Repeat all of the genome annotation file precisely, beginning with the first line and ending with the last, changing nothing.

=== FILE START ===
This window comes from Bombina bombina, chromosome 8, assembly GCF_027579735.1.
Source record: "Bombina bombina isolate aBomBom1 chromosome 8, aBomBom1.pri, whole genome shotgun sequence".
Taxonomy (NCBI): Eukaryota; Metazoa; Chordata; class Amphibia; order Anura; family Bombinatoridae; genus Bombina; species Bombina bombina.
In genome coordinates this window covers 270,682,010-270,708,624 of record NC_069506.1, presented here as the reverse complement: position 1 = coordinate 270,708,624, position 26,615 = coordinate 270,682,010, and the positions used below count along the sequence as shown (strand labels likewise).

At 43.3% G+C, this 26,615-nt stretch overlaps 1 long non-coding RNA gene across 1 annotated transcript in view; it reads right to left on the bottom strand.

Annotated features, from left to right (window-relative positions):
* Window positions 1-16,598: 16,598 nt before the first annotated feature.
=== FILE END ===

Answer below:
This window comes from Bombina bombina, chromosome 8, assembly GCF_027579735.1.
Source record: "Bombina bombina isolate aBomBom1 chromosome 8, aBomBom1.pri, whole genome shotgun sequence".
Taxonomy (NCBI): Eukaryota; Metazoa; Chordata; class Amphibia; order Anura; family Bombinatoridae; genus Bombina; species Bombina bombina.
In genome coordinates this window covers 270,682,010-270,708,624 of record NC_069506.1, presented here as the reverse complement: position 1 = coordinate 270,708,624, position 26,615 = coordinate 270,682,010, and the positions used below count along the sequence as shown (strand labels likewise).

At 43.3% G+C, this 26,615-nt stretch overlaps 1 long non-coding RNA gene across 1 annotated transcript in view; it reads right to left on the bottom strand.

Annotated features, from left to right (window-relative positions):
* Window positions 1-16,598: 16,598 nt before the first annotated feature.